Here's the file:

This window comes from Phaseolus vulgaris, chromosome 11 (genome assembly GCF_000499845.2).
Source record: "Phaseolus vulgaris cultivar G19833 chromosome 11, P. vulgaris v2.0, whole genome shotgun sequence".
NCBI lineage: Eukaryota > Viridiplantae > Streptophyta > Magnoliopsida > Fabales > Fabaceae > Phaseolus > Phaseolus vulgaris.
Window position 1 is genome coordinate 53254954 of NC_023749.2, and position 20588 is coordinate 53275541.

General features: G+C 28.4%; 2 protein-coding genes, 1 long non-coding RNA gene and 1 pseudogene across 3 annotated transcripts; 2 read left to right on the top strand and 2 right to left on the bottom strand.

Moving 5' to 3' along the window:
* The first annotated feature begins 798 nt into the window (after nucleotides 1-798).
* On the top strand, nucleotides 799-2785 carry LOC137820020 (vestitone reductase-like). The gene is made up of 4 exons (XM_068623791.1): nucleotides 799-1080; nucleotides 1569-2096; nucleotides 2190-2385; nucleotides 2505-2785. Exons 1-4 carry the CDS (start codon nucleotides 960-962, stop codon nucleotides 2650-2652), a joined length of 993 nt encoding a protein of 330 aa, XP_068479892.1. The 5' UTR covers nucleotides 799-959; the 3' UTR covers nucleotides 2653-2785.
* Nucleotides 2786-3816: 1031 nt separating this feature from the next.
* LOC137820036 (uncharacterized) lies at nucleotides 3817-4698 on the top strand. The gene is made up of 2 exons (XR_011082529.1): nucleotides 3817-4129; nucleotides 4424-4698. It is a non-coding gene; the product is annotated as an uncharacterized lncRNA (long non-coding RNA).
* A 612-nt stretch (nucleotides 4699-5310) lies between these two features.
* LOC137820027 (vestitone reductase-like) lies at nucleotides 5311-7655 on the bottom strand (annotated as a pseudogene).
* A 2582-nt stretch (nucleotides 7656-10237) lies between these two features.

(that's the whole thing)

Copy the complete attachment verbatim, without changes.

This window comes from Phaseolus vulgaris, chromosome 11 (genome assembly GCF_000499845.2).
Source record: "Phaseolus vulgaris cultivar G19833 chromosome 11, P. vulgaris v2.0, whole genome shotgun sequence".
NCBI lineage: Eukaryota > Viridiplantae > Streptophyta > Magnoliopsida > Fabales > Fabaceae > Phaseolus > Phaseolus vulgaris.
Window position 1 is genome coordinate 53254954 of NC_023749.2, and position 20588 is coordinate 53275541.

General features: G+C 28.4%; 2 protein-coding genes, 1 long non-coding RNA gene and 1 pseudogene across 3 annotated transcripts; 2 read left to right on the top strand and 2 right to left on the bottom strand.

Moving 5' to 3' along the window:
* The first annotated feature begins 798 nt into the window (after nucleotides 1-798).
* On the top strand, nucleotides 799-2785 carry LOC137820020 (vestitone reductase-like). The gene is made up of 4 exons (XM_068623791.1): nucleotides 799-1080; nucleotides 1569-2096; nucleotides 2190-2385; nucleotides 2505-2785. Exons 1-4 carry the CDS (start codon nucleotides 960-962, stop codon nucleotides 2650-2652), a joined length of 993 nt encoding a protein of 330 aa, XP_068479892.1. The 5' UTR covers nucleotides 799-959; the 3' UTR covers nucleotides 2653-2785.
* Nucleotides 2786-3816: 1031 nt separating this feature from the next.
* LOC137820036 (uncharacterized) lies at nucleotides 3817-4698 on the top strand. The gene is made up of 2 exons (XR_011082529.1): nucleotides 3817-4129; nucleotides 4424-4698. It is a non-coding gene; the product is annotated as an uncharacterized lncRNA (long non-coding RNA).
* A 612-nt stretch (nucleotides 4699-5310) lies between these two features.
* LOC137820027 (vestitone reductase-like) lies at nucleotides 5311-7655 on the bottom strand (annotated as a pseudogene).
* A 2582-nt stretch (nucleotides 7656-10237) lies between these two features.